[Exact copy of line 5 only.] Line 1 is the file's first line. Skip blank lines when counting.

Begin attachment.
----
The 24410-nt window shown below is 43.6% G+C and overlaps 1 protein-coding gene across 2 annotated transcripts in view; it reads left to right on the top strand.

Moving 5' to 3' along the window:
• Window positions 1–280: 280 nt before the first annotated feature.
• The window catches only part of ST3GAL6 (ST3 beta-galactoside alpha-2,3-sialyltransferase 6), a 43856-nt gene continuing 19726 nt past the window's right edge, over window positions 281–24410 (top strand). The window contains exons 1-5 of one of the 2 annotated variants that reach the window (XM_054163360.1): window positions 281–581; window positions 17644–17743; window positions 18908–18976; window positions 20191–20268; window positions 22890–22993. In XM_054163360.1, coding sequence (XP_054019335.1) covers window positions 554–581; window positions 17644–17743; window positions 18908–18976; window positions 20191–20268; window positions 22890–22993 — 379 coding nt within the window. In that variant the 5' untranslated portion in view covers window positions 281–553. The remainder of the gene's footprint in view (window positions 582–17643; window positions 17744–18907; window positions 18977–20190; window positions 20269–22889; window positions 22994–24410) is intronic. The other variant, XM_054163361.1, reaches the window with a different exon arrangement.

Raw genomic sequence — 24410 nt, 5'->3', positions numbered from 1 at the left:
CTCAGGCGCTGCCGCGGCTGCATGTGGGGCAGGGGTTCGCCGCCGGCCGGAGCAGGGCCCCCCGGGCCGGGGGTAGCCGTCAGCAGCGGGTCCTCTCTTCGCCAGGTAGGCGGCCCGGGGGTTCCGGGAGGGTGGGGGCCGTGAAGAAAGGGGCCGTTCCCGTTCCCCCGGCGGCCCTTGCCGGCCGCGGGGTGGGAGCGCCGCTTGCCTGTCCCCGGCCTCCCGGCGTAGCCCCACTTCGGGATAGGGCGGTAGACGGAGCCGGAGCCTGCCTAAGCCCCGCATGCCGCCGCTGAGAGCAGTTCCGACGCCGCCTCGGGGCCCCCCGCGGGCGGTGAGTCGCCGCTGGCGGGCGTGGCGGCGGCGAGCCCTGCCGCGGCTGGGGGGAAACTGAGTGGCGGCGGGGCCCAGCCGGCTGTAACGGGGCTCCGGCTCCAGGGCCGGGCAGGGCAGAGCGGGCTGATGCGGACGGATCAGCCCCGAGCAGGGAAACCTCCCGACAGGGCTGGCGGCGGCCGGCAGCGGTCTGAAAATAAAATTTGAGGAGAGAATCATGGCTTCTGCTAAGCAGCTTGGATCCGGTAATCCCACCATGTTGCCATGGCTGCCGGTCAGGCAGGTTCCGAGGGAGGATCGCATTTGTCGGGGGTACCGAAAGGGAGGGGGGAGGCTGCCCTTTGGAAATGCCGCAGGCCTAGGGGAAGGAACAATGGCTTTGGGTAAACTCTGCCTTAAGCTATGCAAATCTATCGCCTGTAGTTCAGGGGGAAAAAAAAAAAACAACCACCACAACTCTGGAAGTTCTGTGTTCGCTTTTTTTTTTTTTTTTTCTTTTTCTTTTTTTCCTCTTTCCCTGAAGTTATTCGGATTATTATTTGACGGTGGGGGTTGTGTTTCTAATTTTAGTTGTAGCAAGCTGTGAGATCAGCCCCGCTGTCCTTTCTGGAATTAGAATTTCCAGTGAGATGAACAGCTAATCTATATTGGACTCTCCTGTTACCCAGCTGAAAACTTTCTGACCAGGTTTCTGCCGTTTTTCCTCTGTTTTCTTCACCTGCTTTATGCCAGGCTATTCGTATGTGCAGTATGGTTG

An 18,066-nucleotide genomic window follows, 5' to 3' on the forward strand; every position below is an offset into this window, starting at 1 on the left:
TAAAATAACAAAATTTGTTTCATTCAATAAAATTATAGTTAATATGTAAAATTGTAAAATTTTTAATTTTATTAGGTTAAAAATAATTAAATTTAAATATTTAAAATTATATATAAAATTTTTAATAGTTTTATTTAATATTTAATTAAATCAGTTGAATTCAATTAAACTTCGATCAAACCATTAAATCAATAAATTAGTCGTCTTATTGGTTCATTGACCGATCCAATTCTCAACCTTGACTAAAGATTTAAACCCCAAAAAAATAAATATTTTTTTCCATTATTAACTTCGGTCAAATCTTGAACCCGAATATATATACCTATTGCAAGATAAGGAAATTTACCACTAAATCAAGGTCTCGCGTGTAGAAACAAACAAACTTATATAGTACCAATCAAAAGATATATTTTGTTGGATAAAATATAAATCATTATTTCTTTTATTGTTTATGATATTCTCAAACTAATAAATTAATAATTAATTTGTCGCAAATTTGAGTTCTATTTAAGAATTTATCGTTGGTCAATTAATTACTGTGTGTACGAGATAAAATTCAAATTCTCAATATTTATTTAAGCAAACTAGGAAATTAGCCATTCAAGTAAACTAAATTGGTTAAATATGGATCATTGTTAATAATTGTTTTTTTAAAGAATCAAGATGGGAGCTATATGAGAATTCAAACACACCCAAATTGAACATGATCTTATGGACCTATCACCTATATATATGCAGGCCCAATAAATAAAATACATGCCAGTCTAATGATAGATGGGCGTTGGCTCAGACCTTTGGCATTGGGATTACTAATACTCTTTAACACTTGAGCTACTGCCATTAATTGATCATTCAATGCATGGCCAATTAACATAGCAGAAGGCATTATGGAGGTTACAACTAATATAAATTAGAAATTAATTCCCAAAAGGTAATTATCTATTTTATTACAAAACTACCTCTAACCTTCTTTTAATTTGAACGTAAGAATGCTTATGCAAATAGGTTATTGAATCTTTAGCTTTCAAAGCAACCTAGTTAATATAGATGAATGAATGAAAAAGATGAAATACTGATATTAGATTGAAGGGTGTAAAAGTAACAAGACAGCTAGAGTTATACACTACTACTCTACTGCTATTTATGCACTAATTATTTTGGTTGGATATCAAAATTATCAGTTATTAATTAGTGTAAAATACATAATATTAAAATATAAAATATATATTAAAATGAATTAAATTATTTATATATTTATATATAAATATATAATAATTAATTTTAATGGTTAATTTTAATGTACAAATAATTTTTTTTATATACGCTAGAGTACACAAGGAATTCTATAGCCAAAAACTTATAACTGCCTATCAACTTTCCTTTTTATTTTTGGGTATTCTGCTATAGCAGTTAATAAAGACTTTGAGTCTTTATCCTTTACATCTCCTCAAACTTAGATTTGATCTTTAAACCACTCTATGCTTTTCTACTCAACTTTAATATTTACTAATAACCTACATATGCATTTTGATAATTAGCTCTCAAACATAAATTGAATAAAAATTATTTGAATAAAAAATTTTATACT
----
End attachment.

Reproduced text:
Raw genomic sequence — 24410 nt, 5'->3', positions numbered from 1 at the left: